Surviving Ukraine’s seasonal climate change Summer health tips: survive and thrive during the long, hot Ukrainian summer

  • Surviving Ukraine’s  seasonal climate change  Summer health tips: survive and  thrive during the long, hot Ukrainian summer
Issue 48, July 2012.

As the summer sun continues to drench Ukraine it is perhaps worth stopping and considering how the hot weather affects our health in this land of extreme seasonal climate changes. For a country famed for its long, cold winters, it can be incredibly hot in Ukraine during the summertime and we all need to realise how that can affect us.
Ukraine’s summer sun: a natural high
First and foremost it is important to stress that natural sunshine is very good for us. It brings with it a sense of health and well-being and has been shown to help in the treatment of numerous psychological illnesses. Indeed, some people become depressed during the Ukrainian winter due to a shortage of sunshine, and in such cases the first few weeks of spring sunlight can bring an almost quantifiable boost.
For most of us the annual return of the Ukrainian sun - especially when coupled with Ukraine’s numerous spring and summer season public holidays - brings a sense of relaxation and regeneration. Sunshine works through our brain centres to stimulate a whole group of powerful hormones in both men and women. For example, increasing daylight raises reproductive hormones ensuring that in more primitive times, pregnancy more commonly occurred when there was a plentiful supply of foodstuff.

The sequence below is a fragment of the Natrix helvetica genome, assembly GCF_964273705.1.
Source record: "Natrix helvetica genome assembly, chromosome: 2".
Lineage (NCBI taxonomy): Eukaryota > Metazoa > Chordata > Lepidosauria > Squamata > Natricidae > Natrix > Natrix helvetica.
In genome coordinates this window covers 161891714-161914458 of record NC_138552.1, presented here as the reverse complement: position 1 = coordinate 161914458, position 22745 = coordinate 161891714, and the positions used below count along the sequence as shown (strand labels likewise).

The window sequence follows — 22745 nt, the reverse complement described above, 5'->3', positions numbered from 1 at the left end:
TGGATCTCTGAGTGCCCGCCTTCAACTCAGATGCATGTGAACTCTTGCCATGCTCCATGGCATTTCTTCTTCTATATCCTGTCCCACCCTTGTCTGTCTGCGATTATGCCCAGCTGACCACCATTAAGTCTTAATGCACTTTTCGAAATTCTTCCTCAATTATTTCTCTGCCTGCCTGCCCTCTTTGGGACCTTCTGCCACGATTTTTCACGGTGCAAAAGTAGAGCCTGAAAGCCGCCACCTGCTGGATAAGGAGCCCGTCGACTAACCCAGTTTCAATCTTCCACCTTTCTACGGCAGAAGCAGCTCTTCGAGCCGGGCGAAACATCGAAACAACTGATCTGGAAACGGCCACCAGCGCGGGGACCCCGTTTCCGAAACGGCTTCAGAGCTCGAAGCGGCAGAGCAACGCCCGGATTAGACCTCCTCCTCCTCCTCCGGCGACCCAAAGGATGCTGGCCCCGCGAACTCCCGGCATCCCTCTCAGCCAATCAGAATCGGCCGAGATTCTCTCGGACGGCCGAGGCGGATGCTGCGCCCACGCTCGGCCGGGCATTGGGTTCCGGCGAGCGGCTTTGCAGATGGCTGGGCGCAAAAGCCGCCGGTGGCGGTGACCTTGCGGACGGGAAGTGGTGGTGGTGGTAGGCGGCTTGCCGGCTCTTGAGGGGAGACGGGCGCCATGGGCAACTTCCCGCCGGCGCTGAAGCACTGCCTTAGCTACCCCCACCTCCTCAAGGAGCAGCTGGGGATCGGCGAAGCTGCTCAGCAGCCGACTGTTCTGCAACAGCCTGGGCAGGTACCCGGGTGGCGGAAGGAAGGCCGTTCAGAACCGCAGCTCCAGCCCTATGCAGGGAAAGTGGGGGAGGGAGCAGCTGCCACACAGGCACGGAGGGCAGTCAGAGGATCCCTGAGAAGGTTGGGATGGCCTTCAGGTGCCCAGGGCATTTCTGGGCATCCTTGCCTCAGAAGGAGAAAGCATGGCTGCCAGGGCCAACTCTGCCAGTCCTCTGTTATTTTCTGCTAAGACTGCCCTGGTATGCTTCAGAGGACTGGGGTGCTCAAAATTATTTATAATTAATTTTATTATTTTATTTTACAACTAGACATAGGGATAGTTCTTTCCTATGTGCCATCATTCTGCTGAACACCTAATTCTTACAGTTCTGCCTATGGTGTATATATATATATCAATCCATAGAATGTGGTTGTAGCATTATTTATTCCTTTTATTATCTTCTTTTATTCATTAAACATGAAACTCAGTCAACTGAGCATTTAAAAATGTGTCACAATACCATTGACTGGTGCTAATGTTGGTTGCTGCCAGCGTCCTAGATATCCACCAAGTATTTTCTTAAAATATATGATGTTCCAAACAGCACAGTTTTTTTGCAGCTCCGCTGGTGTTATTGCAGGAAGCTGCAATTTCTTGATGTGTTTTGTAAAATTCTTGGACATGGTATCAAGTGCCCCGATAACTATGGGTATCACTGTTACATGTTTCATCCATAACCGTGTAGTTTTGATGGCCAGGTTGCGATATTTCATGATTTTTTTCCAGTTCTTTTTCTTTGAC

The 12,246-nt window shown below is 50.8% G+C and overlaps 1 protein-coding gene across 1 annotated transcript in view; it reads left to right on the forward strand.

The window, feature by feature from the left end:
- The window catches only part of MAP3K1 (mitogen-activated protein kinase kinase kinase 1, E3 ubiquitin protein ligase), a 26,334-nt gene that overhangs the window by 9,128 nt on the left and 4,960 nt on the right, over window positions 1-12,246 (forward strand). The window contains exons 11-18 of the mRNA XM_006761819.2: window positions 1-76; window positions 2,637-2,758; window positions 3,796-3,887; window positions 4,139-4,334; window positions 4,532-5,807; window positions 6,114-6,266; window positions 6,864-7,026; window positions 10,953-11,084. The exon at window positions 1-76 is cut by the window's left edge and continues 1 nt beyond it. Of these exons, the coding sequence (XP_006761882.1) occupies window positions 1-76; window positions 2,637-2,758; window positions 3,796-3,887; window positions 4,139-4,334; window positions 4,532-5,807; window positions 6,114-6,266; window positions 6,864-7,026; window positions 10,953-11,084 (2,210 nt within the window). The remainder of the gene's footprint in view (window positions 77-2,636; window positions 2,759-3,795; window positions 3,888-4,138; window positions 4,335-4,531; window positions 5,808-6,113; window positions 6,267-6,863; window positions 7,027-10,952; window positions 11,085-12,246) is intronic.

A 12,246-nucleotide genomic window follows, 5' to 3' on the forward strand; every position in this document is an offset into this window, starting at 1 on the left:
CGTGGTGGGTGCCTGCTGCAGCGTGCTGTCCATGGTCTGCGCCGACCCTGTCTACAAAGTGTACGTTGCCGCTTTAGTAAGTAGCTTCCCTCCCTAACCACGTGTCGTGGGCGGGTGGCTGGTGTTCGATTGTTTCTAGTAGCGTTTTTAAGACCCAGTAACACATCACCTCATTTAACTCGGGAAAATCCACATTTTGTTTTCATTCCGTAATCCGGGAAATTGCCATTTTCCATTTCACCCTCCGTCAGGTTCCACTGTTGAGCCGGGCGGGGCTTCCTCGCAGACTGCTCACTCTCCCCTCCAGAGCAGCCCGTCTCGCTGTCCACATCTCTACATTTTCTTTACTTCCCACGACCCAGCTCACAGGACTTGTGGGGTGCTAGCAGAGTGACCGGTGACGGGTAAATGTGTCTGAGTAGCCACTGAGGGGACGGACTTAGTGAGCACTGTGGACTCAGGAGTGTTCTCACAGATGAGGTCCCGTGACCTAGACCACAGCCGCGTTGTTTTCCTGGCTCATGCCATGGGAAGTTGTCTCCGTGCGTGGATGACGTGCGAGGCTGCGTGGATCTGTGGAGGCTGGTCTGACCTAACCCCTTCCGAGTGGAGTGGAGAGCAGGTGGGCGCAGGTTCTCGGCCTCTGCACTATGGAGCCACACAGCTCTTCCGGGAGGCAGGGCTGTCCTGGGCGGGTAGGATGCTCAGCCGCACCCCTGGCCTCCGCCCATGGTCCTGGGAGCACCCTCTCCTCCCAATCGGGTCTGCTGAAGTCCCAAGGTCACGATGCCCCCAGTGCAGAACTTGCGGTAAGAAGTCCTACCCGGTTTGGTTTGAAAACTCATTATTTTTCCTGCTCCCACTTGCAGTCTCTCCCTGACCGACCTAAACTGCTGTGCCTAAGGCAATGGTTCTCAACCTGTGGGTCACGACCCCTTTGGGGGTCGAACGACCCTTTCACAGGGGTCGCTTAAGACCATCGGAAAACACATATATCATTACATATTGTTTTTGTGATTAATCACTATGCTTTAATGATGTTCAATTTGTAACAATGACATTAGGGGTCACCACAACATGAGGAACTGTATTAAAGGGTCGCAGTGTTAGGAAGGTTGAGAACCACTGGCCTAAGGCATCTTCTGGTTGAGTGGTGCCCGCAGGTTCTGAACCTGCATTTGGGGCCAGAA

Time to stock up on fruit and veg
One of the most obvious benefits of the summer is the plentiful supply of fresh vegetables, fruits, and berries that are brought into the bazaar from the countryside on a daily basis. Now is a great time to replenish all those vitamins and trace elements that we lost during the long winter when good quality produce is traditionally less easy to obtain. It’s also a time to switch our diets to more salads and vegetables and away from the carbohydrates, fats and meat that we tend to eat more of in the winter months.
Sunshine also allows us to partake in much more exercise than in the winter months, which improves our health and lets us spend more time with our friends and families. These social exchanges also help to generate valuable neurochemicals that keep us happy and neutralise the unavoidable stresses of everyday life.

Avoiding sunburn and skin cancer